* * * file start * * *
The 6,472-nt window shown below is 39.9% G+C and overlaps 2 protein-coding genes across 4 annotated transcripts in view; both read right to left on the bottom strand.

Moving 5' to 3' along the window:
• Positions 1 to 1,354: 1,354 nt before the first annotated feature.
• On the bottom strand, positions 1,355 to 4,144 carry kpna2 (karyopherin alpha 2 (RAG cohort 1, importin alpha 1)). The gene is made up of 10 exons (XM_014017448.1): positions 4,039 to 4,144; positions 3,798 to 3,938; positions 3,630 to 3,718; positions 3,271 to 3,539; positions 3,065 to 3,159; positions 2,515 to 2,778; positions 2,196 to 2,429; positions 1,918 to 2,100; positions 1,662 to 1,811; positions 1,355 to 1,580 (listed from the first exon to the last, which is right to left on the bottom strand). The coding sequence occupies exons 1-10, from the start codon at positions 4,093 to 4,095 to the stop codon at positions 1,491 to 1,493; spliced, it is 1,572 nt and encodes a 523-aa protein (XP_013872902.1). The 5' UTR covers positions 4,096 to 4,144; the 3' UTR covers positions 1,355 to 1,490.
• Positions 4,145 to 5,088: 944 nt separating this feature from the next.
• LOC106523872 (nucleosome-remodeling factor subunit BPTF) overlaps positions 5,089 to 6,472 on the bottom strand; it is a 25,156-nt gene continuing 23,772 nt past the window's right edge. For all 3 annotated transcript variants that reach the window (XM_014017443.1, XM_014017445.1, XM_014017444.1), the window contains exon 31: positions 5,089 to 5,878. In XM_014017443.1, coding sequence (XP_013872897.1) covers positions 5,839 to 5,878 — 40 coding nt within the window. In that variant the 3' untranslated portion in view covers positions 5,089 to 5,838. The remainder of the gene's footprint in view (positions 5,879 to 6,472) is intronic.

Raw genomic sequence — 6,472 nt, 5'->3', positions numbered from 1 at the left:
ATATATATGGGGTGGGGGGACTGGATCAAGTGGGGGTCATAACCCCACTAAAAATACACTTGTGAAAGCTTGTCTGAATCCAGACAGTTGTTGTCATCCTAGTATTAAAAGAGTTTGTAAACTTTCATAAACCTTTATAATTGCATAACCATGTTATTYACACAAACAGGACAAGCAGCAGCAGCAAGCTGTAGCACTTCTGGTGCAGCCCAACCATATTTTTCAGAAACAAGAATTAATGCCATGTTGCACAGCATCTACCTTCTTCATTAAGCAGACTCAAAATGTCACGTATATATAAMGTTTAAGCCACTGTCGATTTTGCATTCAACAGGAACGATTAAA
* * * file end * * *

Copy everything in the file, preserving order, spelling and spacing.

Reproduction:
The 6,472-nt window shown below is 39.9% G+C and overlaps 2 protein-coding genes across 4 annotated transcripts in view; both read right to left on the bottom strand.

Moving 5' to 3' along the window:
• Positions 1 to 1,354: 1,354 nt before the first annotated feature.
• On the bottom strand, positions 1,355 to 4,144 carry kpna2 (karyopherin alpha 2 (RAG cohort 1, importin alpha 1)). The gene is made up of 10 exons (XM_014017448.1): positions 4,039 to 4,144; positions 3,798 to 3,938; positions 3,630 to 3,718; positions 3,271 to 3,539; positions 3,065 to 3,159; positions 2,515 to 2,778; positions 2,196 to 2,429; positions 1,918 to 2,100; positions 1,662 to 1,811; positions 1,355 to 1,580 (listed from the first exon to the last, which is right to left on the bottom strand). The coding sequence occupies exons 1-10, from the start codon at positions 4,093 to 4,095 to the stop codon at positions 1,491 to 1,493; spliced, it is 1,572 nt and encodes a 523-aa protein (XP_013872902.1). The 5' UTR covers positions 4,096 to 4,144; the 3' UTR covers positions 1,355 to 1,490.
• Positions 4,145 to 5,088: 944 nt separating this feature from the next.
• LOC106523872 (nucleosome-remodeling factor subunit BPTF) overlaps positions 5,089 to 6,472 on the bottom strand; it is a 25,156-nt gene continuing 23,772 nt past the window's right edge. For all 3 annotated transcript variants that reach the window (XM_014017443.1, XM_014017445.1, XM_014017444.1), the window contains exon 31: positions 5,089 to 5,878. In XM_014017443.1, coding sequence (XP_013872897.1) covers positions 5,839 to 5,878 — 40 coding nt within the window. In that variant the 3' untranslated portion in view covers positions 5,089 to 5,838. The remainder of the gene's footprint in view (positions 5,879 to 6,472) is intronic.

Raw genomic sequence — 6,472 nt, 5'->3', positions numbered from 1 at the left:
ATATATATGGGGTGGGGGGACTGGATCAAGTGGGGGTCATAACCCCACTAAAAATACACTTGTGAAAGCTTGTCTGAATCCAGACAGTTGTTGTCATCCTAGTATTAAAAGAGTTTGTAAACTTTCATAAACCTTTATAATTGCATAACCATGTTATTYACACAAACAGGACAAGCAGCAGCAGCAAGCTGTAGCACTTCTGGTGCAGCCCAACCATATTTTTCAGAAACAAGAATTAATGCCATGTTGCACAGCATCTACCTTCTTCATTAAGCAGACTCAAAATGTCACGTATATATAAMGTTTAAGCCACTGTCGATTTTGCATTCAACAGGAACGATTAAA